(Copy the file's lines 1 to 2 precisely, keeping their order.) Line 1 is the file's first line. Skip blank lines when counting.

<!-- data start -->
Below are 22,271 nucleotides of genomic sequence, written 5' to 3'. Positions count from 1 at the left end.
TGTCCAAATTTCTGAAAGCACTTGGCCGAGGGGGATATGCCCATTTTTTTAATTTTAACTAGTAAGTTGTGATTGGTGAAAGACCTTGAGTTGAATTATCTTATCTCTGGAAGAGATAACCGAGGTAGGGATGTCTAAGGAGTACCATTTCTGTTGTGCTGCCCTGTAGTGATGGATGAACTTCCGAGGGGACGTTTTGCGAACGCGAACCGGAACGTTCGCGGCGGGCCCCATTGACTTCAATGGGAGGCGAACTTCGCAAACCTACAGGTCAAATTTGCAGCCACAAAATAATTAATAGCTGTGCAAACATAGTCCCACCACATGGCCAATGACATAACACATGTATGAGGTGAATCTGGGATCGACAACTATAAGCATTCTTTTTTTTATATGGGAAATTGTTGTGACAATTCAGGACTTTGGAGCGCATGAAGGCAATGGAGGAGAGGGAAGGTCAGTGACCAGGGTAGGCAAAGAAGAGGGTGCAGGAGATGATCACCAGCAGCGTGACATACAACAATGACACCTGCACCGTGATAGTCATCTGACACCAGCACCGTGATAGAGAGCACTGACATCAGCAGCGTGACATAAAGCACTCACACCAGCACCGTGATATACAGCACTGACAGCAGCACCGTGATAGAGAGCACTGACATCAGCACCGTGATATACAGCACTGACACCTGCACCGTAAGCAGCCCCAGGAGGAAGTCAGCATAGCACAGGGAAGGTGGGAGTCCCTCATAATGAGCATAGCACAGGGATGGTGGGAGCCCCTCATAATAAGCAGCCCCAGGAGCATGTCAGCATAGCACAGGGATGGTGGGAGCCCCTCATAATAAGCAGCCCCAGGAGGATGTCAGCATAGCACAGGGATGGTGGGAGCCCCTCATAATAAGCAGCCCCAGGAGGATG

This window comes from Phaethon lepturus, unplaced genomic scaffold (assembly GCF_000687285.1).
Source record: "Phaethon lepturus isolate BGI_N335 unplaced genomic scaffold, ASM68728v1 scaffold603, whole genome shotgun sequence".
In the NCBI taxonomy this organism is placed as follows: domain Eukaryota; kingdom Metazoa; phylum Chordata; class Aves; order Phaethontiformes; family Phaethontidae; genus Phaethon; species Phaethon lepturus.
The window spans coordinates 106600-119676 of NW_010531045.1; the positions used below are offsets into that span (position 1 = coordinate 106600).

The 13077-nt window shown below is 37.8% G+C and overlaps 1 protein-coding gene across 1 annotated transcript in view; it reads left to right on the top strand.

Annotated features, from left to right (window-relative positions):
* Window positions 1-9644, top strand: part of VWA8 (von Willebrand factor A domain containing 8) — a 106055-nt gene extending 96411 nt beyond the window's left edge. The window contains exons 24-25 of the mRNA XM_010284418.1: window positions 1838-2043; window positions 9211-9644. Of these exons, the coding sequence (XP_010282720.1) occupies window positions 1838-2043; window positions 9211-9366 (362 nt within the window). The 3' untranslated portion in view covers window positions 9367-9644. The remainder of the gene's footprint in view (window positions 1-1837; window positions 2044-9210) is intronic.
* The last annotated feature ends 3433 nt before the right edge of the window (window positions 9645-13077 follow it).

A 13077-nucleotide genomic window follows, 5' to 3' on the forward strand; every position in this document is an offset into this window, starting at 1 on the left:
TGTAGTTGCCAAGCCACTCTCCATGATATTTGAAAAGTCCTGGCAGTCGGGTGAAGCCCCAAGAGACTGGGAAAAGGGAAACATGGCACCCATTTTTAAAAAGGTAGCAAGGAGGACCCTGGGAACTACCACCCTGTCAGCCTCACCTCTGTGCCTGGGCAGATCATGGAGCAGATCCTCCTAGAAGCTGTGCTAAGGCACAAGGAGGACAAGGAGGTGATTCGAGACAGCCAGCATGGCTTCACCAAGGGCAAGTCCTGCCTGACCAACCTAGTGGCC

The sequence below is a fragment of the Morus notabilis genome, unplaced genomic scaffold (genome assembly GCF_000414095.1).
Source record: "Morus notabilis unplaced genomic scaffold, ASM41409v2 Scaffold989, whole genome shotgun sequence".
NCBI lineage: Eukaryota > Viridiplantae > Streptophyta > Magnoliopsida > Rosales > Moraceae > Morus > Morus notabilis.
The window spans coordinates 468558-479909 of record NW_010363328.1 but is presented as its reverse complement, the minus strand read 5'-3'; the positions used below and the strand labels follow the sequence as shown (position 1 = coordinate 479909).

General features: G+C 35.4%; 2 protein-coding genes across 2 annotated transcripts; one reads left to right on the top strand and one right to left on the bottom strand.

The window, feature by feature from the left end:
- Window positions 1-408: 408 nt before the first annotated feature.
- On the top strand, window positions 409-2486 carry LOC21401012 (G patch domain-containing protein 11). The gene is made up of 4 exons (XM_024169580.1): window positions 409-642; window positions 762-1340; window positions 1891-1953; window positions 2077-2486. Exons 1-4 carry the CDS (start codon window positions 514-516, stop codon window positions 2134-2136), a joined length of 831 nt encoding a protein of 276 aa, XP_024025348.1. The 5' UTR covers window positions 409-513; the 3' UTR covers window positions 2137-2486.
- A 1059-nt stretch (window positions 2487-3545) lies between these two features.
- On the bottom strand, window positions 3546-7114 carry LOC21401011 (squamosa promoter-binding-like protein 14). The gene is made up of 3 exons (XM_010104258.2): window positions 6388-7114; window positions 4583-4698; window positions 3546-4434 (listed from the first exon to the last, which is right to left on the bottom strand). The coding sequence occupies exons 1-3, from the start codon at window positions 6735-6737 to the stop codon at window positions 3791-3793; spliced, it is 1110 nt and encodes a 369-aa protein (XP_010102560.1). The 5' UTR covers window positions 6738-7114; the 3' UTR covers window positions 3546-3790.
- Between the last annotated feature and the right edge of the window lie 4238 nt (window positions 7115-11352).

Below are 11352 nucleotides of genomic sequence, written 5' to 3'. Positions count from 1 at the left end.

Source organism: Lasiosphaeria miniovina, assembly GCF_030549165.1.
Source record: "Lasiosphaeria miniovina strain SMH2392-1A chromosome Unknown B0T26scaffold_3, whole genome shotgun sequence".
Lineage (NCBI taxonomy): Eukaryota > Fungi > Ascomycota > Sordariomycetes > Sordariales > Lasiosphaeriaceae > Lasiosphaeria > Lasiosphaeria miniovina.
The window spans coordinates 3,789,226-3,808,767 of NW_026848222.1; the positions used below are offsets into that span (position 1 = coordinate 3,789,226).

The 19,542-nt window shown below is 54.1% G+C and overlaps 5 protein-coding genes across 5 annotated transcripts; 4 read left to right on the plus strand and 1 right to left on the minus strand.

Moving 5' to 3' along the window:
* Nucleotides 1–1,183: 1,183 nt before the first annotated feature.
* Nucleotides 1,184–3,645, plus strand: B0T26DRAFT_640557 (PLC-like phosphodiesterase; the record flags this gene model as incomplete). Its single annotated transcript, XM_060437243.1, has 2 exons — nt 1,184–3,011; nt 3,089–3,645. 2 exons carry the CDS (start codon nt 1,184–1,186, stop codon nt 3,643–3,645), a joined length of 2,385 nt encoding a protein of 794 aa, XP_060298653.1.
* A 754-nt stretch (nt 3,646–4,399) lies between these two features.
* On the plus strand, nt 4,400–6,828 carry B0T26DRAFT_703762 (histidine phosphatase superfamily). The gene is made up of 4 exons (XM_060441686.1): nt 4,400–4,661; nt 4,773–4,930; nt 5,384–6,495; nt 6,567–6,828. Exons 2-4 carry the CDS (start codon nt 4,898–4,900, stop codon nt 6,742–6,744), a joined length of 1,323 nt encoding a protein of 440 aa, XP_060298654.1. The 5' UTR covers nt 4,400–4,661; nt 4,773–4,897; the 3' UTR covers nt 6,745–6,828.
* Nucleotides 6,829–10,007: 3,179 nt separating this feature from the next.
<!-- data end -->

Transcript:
Below are 22,271 nucleotides of genomic sequence, written 5' to 3'. Positions count from 1 at the left end.
TGTCCAAATTTCTGAAAGCACTTGGCCGAGGGGGATATGCCCATTTTTTTAATTTTAACTAGTAAGTTGTGATTGGTGAAAGACCTTGAGTTGAATTATCTTATCTCTGGAAGAGATAACCGAGGTAGGGATGTCTAAGGAGTACCATTTCTGTTGTGCTGCCCTGTAGTGATGGATGAACTTCCGAGGGGACGTTTTGCGAACGCGAACCGGAACGTTCGCGGCGGGCCCCATTGACTTCAATGGGAGGCGAACTTCGCAAACCTACAGGTCAAATTTGCAGCCACAAAATAATTAATAGCTGTGCAAACATAGTCCCACCACATGGCCAATGACATAACACATGTATGAGGTGAATCTGGGATCGACAACTATAAGCATTCTTTTTTTTATATGGGAAATTGTTGTGACAATTCAGGACTTTGGAGCGCATGAAGGCAATGGAGGAGAGGGAAGGTCAGTGACCAGGGTAGGCAAAGAAGAGGGTGCAGGAGATGATCACCAGCAGCGTGACATACAACAATGACACCTGCACCGTGATAGTCATCTGACACCAGCACCGTGATAGAGAGCACTGACATCAGCAGCGTGACATAAAGCACTCACACCAGCACCGTGATATACAGCACTGACAGCAGCACCGTGATAGAGAGCACTGACATCAGCACCGTGATATACAGCACTGACACCTGCACCGTAAGCAGCCCCAGGAGGAAGTCAGCATAGCACAGGGAAGGTGGGAGTCCCTCATAATGAGCATAGCACAGGGATGGTGGGAGCCCCTCATAATAAGCAGCCCCAGGAGCATGTCAGCATAGCACAGGGATGGTGGGAGCCCCTCATAATAAGCAGCCCCAGGAGGATGTCAGCATAGCACAGGGATGGTGGGAGCCCCTCATAATAAGCAGCCCCAGGAGGATG